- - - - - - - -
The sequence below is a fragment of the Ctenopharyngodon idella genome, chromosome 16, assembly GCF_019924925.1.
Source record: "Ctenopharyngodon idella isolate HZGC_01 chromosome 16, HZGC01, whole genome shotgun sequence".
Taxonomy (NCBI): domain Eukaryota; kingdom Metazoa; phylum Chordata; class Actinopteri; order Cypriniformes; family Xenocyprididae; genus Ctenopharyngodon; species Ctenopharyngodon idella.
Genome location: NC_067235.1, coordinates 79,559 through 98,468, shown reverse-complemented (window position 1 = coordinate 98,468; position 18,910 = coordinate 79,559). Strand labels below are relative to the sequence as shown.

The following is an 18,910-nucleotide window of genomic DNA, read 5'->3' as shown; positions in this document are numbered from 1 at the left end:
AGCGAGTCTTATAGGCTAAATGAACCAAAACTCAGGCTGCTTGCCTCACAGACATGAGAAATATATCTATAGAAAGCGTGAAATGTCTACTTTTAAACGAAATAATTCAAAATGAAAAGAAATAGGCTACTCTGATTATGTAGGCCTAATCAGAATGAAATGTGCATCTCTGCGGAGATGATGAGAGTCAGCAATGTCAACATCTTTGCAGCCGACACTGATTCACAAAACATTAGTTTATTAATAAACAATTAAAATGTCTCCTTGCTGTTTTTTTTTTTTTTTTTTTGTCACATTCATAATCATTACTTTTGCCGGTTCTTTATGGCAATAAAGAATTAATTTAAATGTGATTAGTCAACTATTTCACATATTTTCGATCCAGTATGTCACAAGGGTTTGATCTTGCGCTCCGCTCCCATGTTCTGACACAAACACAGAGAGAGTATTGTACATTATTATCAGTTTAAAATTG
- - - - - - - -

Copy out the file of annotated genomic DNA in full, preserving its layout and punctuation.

The sequence below is a fragment of the Ctenopharyngodon idella genome, chromosome 16, assembly GCF_019924925.1.
Source record: "Ctenopharyngodon idella isolate HZGC_01 chromosome 16, HZGC01, whole genome shotgun sequence".
Taxonomy (NCBI): domain Eukaryota; kingdom Metazoa; phylum Chordata; class Actinopteri; order Cypriniformes; family Xenocyprididae; genus Ctenopharyngodon; species Ctenopharyngodon idella.
Genome location: NC_067235.1, coordinates 79,559 through 98,468, shown reverse-complemented (window position 1 = coordinate 98,468; position 18,910 = coordinate 79,559). Strand labels below are relative to the sequence as shown.

The following is an 18,910-nucleotide window of genomic DNA, read 5'->3' as shown; positions in this document are numbered from 1 at the left end:
AGCGAGTCTTATAGGCTAAATGAACCAAAACTCAGGCTGCTTGCCTCACAGACATGAGAAATATATCTATAGAAAGCGTGAAATGTCTACTTTTAAACGAAATAATTCAAAATGAAAAGAAATAGGCTACTCTGATTATGTAGGCCTAATCAGAATGAAATGTGCATCTCTGCGGAGATGATGAGAGTCAGCAATGTCAACATCTTTGCAGCCGACACTGATTCACAAAACATTAGTTTATTAATAAACAATTAAAATGTCTCCTTGCTGTTTTTTTTTTTTTTTTTTTGTCACATTCATAATCATTACTTTTGCCGGTTCTTTATGGCAATAAAGAATTAATTTAAATGTGATTAGTCAACTATTTCACATATTTTCGATCCAGTATGTCACAAGGGTTTGATCTTGCGCTCCGCTCCCATGTTCTGACACAAACACAGAGAGAGTATTGTACATTATTATCAGTTTAAAATTG